- In the medium term, we expect demand for storage space to rise. The drivers of this development will be the even stronger reorientation of global supply chains, various re/nearshoring strategies, the introduction of buffer warehouses and the continuing growth in online trading. These trends will manifest themselves with different intensity and at different times in the various sectors in Germany.
- The effects of the corona crisis on tourism in Germany continue to be felt and the hotel sector is only slowly recovering from the lockdown-related distortions which, as expected, have hit the industry hard. According to Destatis, the number of overnight stays in September 2020 was 41.2 million overnight stays by domestic and foreign guests, 13.7 % below the comparable figure in September 2019.
Significantly higher occupancy rates and thus rising revenues were recently recorded in comparison to the previous month in Dresden, Freiburg i. Br., Hamburg, Heidelberg and Rostock, among others - an indication that domestic and city tourism is slowly returning to normal.
- The easing measures introduced slowly led to a certain revival in the hotel industry, although the sector is facing a wave of insolvencies due to the loss of revenues and weak liquidity - especially among smaller hotel operators. Due to the now – albeit temporary – second lockdown the hotel industry could be even more affected and a recovery could take correspondingly longer. Larger hotel chains have also approached the owners to seek solutions together with investors. Many hoteliers wish to share the operating risk with the investor during the crisis.
- Hoteliers argue that they cannot bear the operating risk alone if operations are severely restricted. Thus, the issue of operating risk, liquidity and creditworthiness of the operator is moving into the focus of investors and will certainly have a major impact on the future contract design and thus the hotel investment market, future players and returns. Thus, operators will aim to share future pandemics risks and comparable risks with investors by contract from the outset.
- Except for a few individual transactions, the hotel investment market has almost come to a standstill recently. At present, it is difficult for most traditional institutional investors to give positive feedback on hotel purchases in their boards. The exceptions are hotels and projects in the core segment, which continue to be traded at high prices due to their resistance to the crisis. In the other segments, uncertainty is great, and many are in wait-and-see mode. With the improving situation in the German hotel business, events in the hotel investment market should also pick up again in the further course of the year. Our discussions on the market also show that most players are convinced of the medium- to long-term attractiveness of the hotel real estate asset class. However, the fairly large project pipeline could become a challenge for the market, as most new properties are likely to be completed before the market fully recovers.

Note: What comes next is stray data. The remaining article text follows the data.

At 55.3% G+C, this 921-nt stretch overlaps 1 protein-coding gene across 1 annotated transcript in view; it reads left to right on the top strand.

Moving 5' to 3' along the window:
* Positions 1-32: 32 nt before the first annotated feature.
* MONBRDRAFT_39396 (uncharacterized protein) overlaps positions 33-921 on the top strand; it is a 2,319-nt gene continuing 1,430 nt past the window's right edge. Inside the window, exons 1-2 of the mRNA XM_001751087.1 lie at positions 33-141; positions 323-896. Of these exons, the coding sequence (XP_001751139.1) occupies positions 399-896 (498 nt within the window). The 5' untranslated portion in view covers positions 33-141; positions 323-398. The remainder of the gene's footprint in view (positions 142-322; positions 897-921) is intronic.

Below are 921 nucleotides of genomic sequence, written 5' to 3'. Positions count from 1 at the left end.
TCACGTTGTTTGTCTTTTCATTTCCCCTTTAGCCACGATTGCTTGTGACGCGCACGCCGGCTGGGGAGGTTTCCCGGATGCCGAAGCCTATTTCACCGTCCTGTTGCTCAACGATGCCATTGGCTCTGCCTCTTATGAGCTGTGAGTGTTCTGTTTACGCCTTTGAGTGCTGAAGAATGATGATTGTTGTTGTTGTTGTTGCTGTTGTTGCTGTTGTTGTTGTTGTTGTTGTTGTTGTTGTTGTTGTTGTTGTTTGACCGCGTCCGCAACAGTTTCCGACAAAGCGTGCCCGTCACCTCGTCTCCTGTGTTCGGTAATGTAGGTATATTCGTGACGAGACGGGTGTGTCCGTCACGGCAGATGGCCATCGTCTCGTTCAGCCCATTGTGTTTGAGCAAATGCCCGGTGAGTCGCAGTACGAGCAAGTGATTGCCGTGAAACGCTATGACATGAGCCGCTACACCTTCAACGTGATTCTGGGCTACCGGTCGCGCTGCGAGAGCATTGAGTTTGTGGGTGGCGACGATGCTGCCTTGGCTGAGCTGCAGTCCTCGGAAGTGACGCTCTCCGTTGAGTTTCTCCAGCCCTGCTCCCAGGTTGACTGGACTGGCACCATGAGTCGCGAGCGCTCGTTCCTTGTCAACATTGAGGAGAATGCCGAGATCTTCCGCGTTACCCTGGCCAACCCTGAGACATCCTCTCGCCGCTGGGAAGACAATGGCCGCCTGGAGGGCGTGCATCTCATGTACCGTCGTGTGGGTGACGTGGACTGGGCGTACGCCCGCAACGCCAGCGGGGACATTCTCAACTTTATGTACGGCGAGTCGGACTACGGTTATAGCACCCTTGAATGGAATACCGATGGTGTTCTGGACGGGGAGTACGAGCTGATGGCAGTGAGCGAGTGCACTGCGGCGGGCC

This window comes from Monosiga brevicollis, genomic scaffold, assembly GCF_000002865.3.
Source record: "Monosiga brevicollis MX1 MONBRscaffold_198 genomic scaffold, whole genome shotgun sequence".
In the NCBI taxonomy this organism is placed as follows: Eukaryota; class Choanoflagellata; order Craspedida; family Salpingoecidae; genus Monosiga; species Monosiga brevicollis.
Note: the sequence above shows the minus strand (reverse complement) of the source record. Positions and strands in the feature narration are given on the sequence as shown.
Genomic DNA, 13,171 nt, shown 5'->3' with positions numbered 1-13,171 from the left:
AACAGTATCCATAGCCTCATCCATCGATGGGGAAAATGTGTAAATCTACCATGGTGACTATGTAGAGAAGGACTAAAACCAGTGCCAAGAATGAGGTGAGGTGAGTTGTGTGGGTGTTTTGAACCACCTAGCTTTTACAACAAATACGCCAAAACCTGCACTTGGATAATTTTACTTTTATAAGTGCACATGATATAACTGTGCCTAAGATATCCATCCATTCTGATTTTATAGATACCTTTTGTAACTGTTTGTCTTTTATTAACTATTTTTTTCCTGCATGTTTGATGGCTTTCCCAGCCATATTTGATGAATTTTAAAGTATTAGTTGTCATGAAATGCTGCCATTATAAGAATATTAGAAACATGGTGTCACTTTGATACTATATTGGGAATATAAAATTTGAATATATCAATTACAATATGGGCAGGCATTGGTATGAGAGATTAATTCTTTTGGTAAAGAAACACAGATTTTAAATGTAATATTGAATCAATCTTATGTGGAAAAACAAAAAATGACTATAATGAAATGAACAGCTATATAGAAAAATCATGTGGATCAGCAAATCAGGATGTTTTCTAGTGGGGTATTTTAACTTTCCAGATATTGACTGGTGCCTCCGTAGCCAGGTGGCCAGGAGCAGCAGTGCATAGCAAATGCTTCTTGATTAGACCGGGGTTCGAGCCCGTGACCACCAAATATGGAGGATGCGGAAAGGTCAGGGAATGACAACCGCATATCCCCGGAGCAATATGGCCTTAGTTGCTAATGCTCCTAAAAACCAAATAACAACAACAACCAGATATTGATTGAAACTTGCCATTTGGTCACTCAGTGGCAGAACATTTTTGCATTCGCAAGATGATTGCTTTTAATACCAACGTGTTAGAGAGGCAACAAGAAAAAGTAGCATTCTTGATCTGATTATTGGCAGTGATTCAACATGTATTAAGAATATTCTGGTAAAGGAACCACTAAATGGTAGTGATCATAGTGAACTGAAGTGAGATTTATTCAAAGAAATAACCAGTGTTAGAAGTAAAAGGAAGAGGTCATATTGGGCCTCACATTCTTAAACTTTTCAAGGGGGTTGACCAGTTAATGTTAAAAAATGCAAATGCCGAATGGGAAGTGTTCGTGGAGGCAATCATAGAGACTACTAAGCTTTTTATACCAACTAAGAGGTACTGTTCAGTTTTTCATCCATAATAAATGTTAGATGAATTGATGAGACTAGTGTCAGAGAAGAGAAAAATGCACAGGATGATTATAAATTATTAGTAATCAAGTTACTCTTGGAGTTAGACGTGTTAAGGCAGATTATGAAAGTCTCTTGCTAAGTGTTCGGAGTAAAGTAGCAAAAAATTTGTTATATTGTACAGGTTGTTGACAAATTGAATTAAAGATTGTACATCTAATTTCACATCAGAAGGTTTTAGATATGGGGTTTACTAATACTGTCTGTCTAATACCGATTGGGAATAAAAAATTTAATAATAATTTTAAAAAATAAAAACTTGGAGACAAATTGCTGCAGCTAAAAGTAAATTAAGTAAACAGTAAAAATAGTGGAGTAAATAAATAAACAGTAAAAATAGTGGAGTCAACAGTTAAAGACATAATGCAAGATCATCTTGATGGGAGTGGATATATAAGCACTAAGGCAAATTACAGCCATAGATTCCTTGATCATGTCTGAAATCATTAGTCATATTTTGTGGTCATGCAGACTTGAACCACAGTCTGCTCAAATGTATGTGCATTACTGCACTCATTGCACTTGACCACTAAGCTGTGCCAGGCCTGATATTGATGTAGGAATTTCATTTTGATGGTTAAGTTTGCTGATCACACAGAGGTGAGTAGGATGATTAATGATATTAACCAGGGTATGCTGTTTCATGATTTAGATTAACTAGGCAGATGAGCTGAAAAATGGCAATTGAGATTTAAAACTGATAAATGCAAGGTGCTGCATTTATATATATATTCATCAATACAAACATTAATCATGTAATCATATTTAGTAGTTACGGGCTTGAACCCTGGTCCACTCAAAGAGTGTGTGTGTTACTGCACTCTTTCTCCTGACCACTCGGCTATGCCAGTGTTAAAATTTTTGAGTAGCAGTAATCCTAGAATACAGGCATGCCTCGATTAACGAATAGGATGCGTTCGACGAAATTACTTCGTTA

- In the short term, the hotel investment market will therefore take a breather, partly due to the current reluctance of banks to lend.
- On the banking side, the financing of hotel properties has become more restrictive, which is reflected in higher margins and lower loan-to-value ratios. For the time being, banks will probably concentrate on providing their existing top covenant customers with financing for hotels in good locations.
- Since mid-June, the restrictions on hotel and holiday operations in the individual federal states have been relaxed. In general, we expect a gradual recovery in demand in the most important major travel segments, although the extent of this will vary:
- Domestic/city travel will be the fastest to benefit from the further easing (lifting of some travel restrictions). By international comparison, tourism in Germany is very strongly influenced by domestic tourism and could grow further due to corona-related factors.
- The recovery of demand in international travel will take longer, with short-haul traffic recovering before long-haul traffic. This also to a large extent depends on the opening of the respective borders and the pandemic course of the countries of origin. With the end of the travel warning since 15 June for most EU and Schengen countries, Germany's borders are also open again.
- Leisure travel is likely to experience an immediate surge in demand, although surveys show that one in three Germans does not want to travel under the corona rules. In addition, many employees are on short-time work and are worried about their professional future, so that some of them will forego expensive holiday trips.